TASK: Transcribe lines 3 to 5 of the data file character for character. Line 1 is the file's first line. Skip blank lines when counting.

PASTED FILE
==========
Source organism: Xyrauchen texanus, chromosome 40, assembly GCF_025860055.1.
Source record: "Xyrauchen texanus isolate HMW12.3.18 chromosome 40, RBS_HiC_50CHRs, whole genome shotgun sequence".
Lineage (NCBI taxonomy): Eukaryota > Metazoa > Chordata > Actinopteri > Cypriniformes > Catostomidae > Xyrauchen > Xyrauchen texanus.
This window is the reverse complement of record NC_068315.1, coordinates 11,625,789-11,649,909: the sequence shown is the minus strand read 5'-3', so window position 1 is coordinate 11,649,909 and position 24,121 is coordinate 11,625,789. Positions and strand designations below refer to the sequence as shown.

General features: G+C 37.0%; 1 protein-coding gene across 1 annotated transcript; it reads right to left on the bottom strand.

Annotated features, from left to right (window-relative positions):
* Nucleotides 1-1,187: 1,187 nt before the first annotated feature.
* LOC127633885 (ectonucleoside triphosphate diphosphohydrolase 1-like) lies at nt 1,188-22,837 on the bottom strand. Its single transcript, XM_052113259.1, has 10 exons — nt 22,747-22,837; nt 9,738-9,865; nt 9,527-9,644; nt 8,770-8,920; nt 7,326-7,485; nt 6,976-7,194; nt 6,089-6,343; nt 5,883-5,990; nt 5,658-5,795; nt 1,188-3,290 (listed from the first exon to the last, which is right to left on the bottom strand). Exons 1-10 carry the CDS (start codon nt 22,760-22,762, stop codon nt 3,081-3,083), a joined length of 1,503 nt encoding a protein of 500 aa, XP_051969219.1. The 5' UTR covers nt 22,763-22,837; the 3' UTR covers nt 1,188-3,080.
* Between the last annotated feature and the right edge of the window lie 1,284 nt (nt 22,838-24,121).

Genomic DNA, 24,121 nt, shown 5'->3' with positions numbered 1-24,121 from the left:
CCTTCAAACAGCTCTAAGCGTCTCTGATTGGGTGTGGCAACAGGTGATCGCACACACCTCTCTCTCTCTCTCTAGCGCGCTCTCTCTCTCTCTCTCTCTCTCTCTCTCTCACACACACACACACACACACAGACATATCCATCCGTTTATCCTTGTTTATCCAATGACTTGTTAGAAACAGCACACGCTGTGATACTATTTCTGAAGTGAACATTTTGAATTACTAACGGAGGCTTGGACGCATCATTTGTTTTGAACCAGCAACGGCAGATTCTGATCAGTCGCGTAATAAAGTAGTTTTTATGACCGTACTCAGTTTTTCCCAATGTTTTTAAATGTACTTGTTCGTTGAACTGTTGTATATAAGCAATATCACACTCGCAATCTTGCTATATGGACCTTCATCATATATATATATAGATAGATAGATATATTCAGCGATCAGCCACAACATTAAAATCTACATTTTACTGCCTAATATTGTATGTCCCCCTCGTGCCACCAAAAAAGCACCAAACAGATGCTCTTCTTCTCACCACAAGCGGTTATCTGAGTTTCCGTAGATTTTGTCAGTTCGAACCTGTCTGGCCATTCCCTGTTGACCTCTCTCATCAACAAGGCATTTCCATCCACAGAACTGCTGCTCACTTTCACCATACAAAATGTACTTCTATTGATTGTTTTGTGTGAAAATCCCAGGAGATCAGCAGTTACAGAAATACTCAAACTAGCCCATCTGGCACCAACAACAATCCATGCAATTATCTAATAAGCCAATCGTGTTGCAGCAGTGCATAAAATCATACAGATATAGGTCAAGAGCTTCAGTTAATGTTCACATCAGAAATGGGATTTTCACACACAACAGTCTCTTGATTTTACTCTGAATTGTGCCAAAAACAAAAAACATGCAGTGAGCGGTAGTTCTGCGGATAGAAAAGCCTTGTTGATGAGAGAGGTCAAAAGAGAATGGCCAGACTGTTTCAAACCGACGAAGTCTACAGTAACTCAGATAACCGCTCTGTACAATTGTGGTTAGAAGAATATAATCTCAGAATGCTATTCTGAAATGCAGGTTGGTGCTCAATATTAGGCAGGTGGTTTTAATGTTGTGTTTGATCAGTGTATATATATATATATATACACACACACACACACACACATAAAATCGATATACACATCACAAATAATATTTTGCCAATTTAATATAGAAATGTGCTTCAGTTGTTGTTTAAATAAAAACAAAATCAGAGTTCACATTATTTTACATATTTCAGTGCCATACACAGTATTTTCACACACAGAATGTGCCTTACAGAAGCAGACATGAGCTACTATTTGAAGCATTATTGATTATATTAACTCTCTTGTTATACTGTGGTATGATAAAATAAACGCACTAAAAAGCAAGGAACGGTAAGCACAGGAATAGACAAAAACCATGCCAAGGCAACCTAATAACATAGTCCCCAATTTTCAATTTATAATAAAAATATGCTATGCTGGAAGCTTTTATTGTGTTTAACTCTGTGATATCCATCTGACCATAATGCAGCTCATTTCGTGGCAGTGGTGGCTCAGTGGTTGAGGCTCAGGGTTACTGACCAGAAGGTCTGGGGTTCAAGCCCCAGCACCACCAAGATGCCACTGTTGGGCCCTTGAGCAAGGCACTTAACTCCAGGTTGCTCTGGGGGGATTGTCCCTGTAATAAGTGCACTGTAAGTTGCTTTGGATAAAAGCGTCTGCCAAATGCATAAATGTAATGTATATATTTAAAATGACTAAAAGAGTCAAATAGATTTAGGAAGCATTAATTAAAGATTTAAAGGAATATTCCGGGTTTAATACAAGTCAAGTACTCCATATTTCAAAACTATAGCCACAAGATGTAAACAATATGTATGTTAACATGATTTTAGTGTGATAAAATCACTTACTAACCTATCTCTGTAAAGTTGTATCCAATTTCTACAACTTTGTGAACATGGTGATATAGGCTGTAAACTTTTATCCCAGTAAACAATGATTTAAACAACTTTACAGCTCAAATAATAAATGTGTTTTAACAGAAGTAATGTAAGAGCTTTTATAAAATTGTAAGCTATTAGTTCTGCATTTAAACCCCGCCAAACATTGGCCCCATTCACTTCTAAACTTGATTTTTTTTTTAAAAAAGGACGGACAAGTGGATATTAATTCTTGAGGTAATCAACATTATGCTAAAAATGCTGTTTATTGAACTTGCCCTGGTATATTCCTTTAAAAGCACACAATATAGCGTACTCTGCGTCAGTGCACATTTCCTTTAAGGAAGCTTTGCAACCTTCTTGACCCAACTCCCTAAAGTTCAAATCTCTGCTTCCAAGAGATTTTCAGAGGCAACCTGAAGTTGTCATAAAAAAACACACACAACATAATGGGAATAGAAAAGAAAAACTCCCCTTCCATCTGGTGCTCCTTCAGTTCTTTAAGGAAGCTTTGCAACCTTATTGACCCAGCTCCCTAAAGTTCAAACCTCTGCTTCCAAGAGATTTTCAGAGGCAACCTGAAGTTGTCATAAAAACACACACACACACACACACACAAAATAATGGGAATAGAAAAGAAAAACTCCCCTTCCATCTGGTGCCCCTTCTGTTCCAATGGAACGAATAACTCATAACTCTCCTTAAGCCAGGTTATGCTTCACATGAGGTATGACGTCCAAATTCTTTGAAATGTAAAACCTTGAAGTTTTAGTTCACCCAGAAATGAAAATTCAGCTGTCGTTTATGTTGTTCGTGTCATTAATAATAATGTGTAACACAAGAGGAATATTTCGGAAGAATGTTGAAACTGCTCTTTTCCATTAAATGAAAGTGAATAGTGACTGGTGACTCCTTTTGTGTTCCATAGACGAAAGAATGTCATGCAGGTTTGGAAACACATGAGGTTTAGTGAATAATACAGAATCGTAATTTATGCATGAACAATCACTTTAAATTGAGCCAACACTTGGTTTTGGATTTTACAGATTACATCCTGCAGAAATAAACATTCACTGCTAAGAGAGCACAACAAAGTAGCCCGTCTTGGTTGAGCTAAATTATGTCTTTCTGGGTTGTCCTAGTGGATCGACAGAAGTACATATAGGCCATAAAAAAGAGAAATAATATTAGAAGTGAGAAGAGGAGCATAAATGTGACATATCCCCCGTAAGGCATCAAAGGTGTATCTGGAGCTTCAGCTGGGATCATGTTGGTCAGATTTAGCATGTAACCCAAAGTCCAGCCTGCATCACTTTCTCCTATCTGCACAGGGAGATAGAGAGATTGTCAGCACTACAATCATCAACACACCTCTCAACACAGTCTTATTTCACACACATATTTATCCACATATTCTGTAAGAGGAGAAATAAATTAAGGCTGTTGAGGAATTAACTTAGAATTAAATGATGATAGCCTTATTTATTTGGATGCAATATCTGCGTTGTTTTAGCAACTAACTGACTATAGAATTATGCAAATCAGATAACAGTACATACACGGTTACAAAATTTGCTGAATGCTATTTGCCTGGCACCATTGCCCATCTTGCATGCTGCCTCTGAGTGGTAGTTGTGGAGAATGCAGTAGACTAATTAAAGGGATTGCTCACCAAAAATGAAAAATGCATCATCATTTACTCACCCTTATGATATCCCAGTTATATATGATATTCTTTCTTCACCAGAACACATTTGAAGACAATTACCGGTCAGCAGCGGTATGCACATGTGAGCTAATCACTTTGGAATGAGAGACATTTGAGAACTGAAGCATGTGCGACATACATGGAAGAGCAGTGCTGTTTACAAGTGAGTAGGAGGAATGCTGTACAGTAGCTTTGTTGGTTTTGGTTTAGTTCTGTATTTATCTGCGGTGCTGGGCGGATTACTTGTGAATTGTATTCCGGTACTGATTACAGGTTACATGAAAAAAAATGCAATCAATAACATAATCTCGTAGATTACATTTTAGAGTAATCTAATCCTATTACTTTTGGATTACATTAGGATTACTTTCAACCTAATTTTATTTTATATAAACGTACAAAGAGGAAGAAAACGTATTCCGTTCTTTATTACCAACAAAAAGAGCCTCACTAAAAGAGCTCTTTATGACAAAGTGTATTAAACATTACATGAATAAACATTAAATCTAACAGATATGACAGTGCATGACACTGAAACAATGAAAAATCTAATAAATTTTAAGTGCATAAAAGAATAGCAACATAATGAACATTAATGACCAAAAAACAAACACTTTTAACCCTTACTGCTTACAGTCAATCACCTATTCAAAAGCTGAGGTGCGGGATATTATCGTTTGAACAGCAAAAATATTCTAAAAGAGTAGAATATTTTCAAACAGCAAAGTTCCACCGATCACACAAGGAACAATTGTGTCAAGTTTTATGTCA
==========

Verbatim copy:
Lineage (NCBI taxonomy): Eukaryota > Metazoa > Chordata > Actinopteri > Cypriniformes > Catostomidae > Xyrauchen > Xyrauchen texanus.
This window is the reverse complement of record NC_068315.1, coordinates 11,625,789-11,649,909: the sequence shown is the minus strand read 5'-3', so window position 1 is coordinate 11,649,909 and position 24,121 is coordinate 11,625,789. Positions and strand designations below refer to the sequence as shown.

General features: G+C 37.0%; 1 protein-coding gene across 1 annotated transcript; it reads right to left on the bottom strand.